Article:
Yesterday I was walking through the exhibitors’ booths in the Sands hotel in Las Vegas, carrying a colorful box with large, plastic toys inside. The toys—a giveaway by Cartoon Network to promote a new show—had been distributed at a panel I attended in the morning on “new frontiers of play.” The charmingly bizarre design aesthetic prompted me to take one, unsure of what I would do with it later, so I had to lug it around for a few hours.
Somewhere near the life-size toy Halo guns and the “Air Guitar Hero” booth, a woman gasped with delight upon seeing the box under my arm. “Where did you get this?” she asked. She seemed East Asian, somewhere between her late 20s and mid 30s.
I explained which room the toys were at, and said there were probably many left, based on how fast they were being taken. “Are you a collector?” I asked.
“No,” she said, still smiling, “I have a three-year-old who would love this, though.”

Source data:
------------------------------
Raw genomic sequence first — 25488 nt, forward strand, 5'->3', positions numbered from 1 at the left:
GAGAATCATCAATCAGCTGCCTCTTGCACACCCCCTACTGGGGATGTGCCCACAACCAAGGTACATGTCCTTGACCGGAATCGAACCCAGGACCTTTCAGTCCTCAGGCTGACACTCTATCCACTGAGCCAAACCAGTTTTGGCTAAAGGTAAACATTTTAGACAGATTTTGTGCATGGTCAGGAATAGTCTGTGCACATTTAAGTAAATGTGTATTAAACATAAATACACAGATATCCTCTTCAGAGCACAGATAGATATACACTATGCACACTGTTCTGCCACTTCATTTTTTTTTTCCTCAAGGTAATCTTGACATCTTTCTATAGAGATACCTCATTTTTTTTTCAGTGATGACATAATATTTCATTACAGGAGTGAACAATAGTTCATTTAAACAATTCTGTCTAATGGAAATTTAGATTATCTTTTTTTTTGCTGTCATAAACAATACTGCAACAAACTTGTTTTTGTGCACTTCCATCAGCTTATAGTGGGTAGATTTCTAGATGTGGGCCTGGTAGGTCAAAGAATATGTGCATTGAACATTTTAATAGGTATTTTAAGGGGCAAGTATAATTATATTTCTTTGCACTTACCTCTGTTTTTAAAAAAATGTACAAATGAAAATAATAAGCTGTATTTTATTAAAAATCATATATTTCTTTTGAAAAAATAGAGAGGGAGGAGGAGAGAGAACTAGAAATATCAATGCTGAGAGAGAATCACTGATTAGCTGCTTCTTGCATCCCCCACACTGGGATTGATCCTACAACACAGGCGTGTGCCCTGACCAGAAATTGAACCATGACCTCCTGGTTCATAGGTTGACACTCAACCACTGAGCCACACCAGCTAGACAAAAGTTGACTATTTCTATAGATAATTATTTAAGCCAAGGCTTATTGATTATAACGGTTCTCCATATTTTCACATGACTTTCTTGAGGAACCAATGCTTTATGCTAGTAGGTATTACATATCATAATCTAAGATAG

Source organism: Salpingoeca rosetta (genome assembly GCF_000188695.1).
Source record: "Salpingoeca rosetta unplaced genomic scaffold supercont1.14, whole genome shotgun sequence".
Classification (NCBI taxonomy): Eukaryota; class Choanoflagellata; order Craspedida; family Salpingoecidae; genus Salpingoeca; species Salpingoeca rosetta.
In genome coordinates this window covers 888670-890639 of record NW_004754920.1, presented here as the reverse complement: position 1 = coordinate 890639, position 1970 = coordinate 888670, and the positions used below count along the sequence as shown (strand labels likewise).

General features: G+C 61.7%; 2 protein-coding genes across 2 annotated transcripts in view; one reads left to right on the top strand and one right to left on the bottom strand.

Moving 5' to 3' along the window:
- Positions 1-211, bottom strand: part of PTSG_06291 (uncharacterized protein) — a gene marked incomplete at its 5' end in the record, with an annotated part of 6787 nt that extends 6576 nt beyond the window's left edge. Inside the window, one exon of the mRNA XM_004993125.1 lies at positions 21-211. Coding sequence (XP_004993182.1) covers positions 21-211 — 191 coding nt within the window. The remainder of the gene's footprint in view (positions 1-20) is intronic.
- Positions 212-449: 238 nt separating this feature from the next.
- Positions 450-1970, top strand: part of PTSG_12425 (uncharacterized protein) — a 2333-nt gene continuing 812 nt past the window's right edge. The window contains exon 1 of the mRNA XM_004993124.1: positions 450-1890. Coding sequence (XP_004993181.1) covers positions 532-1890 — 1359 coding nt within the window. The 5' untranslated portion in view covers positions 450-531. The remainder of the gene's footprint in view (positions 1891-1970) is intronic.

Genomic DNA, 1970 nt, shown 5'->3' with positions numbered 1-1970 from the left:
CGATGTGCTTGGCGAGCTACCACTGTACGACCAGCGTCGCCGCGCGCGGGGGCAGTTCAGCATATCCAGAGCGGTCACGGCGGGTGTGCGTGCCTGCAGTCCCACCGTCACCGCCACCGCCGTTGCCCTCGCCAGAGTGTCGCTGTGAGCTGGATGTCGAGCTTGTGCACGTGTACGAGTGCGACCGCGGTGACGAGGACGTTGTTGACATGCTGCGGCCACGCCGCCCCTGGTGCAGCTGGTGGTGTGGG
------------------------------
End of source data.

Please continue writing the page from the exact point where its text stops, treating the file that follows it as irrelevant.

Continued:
Though they are both comparably large conventions that look pretty similar from the show floor, the Consumer Electronics Show is very different from Comic Con International. This was my favorite example illustrating this point, but it’s certainly not the most extreme example. I’ll be writing about this (and some other recent research excursions) once I get back home to Philadelphia this week. In the meantime, go check out the still ongoing conversation about geek music which I blogged about the other day. I just realized there’s a whole second page (and maybe more) of posts which I completely missed, so I need to return to that soon, too.